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Moms, There Is Only One Way To Protect Your Child From Polio—Here’s How

Protect your children from the polio outbreak!

By now, it’s everywhere on the news. After 19 years as a polio-free country, the Philippines is now facing a public health crisis. Last September 19, the Department of Health (DOH) officially declared a polio outbreak.  

The early 20th century disease took the lives of hundreds of thousands of children. Many of them who suffered from paralysis due to polio were even put inside artificial respirators called “the iron lungs” to help them breathe! Thankfully, in the 1950s, effective vaccines were introduced, eliminating the deadly disease in hundreds of countries.

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The iron lung is an artificial respirator to help patients suffering from paralytic polio polio. | Photo: @surgicalmuseumchicago

The Department of Health shares that from around 350,000 cases globally, there were only 356 reported cases in 2014—an almost 99% decrease since 1988, thanks to the implementation of immunization campaigns. Sadly, because of low vaccination rates in the country, the ancient disease is now resurfacing, and can quickly spread among unimmunized children. 

Metro moms, the fact that polio is back due to anti-vaxxers is alarming.

What is polio and how is it transmitted?

According to the World Health Organization, Polio (or Poliomyelitis) is a highly infectious viral disease that mainly affects young children. Kids below five years old are the most vulnerable. The potentially deadly disease invades the nervous system, and can even cause permanent paralysis. Initial symptoms include: fever, fatigue, headache, vomiting, stiffness in the neck, and pain in the limbs.

In an interview, Dr. Fredesvinda Neri, a pediatrician at St. Luke’s Medical Center, shares that the polio virus can be transmitted from one person to another, mainly through the fecal-oral route, or when a person ingests an infected person’s contaminated feces. 

But because it is rare for people to actually ingest feces, here’s a practical example of transmission of diseases through the fecal-oral route: Let’s say an infected person forgets to wash their hands properly after using the toilet. Once a surface (say, a toilet seat or even a door knob) has been touched by the person, it will be contaminated by the virus. When another person comes in contact with the infected surface, and then puts their hands in their mouth, the virus will be successfully transmitted.

In some instances, the polio virus can also be passed on by drinking water or eating food contaminated with raw sewage water. Dr Fredesvinda underscores the importance of practicing proper hygiene, and of course, having your children vaccinated.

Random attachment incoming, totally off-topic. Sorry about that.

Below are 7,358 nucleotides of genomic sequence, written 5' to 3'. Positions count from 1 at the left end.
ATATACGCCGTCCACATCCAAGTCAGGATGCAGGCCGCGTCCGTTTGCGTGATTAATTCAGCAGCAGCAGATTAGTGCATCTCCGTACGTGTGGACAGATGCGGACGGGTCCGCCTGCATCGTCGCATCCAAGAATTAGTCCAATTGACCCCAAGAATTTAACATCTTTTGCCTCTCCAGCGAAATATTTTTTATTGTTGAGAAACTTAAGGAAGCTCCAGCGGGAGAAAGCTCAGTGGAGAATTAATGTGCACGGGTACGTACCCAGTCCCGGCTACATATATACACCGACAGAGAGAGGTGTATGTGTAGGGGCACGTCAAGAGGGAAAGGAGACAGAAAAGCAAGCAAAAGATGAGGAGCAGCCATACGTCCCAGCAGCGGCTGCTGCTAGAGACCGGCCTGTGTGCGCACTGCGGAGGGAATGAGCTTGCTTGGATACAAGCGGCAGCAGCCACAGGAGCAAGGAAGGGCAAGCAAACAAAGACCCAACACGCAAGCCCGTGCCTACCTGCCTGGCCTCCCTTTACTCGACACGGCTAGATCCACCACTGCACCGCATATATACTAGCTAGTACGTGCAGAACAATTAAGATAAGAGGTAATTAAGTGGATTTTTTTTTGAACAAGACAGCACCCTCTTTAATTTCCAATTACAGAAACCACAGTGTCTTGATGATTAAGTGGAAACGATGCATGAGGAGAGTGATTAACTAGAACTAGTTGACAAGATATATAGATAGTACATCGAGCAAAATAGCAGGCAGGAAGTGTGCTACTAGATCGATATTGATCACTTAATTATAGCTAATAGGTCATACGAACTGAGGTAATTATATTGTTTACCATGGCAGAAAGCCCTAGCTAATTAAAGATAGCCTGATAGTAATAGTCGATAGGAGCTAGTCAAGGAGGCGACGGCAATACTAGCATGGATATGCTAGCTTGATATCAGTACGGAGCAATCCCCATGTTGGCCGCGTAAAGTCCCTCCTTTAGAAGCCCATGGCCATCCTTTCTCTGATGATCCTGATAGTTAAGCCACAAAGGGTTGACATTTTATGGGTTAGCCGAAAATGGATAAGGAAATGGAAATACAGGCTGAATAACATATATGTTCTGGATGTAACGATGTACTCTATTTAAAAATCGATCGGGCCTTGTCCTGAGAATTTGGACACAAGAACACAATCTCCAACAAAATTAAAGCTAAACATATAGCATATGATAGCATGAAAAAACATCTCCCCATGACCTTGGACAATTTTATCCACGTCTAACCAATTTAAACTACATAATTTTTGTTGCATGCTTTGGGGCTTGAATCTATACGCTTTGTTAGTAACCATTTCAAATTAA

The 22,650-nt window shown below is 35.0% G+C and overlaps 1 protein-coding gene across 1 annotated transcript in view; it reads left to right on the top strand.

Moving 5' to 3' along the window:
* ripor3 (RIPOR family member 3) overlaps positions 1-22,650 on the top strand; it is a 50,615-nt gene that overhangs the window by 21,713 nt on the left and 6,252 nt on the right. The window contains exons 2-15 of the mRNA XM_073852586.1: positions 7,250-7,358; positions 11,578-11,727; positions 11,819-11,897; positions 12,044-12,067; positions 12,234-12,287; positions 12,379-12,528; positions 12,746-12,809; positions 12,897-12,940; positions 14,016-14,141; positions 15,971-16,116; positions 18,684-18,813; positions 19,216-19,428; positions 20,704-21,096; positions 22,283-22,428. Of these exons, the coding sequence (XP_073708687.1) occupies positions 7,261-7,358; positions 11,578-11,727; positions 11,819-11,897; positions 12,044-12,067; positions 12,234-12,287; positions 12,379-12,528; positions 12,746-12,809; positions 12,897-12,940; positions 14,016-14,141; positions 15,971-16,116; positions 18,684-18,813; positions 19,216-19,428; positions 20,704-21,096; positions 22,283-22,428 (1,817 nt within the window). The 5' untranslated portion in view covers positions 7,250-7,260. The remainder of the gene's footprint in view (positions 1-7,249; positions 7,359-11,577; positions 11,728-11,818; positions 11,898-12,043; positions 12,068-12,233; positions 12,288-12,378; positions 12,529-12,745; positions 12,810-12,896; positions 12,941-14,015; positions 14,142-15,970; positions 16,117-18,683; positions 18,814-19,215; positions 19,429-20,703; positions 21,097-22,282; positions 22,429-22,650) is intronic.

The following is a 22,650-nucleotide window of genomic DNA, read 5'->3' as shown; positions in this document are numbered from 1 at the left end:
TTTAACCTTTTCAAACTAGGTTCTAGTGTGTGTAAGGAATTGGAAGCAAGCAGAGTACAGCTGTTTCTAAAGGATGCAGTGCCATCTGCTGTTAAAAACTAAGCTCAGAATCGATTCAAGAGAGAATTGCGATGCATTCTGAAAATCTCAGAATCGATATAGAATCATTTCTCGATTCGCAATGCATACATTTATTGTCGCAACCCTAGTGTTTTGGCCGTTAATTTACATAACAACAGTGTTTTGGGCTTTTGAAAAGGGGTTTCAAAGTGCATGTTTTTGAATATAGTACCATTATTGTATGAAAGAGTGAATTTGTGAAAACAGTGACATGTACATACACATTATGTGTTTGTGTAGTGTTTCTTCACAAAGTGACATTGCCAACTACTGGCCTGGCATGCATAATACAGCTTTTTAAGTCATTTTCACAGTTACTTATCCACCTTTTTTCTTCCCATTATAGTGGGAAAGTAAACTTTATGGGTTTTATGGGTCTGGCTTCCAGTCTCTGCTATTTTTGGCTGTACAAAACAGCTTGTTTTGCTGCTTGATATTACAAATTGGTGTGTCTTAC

Polio patients at a children's ward in the 1960s | Photo: @whophilippines

How can we protect our children from the polio virus?

According to the WHO, there is no cure for polio. Fortunately though, there is one way to prevent your children from getting the disease—through vaccination. 

The first dosage of the Inactivated Polio Vaccine (IPV) should be administered to infants at six weeks old. Another dosage is given at 10 weeks, followed by a second dosage at 14 weeks. A first booster dose is given at 15 months, while another booster dose is given anytime from 4 to 6 years old.

To combat the outbreak, the DOH initiated a supplemental immunization activity as a response to the epidemic. Newborns and children up to the age of 59 months residing in NCR, Region 3, Region 4A, and some parts of Mindanao are now encouraged to receive an additional dose of Oral Polio Vaccine (OPV), regardless of the number of doses they previously received. This means that even though the newborn or the child has already been vaccinated, it is recommended that they still receive an additional dose of OPV.

According to the Philippine Pediatric Society and the Pediatric Infectious Diseases Society of the Philippines, doing this will “optimize the immunity of susceptible children, who may not have yet received the required number of polio doses.”

Where can I have my children vaccinated?

Everyone is entitled to free vaccines at barangay health centers and rural health units. Families can also visit their physicians at private clinics.

Together, let’s spread correct information on vaccination for a polio-free world!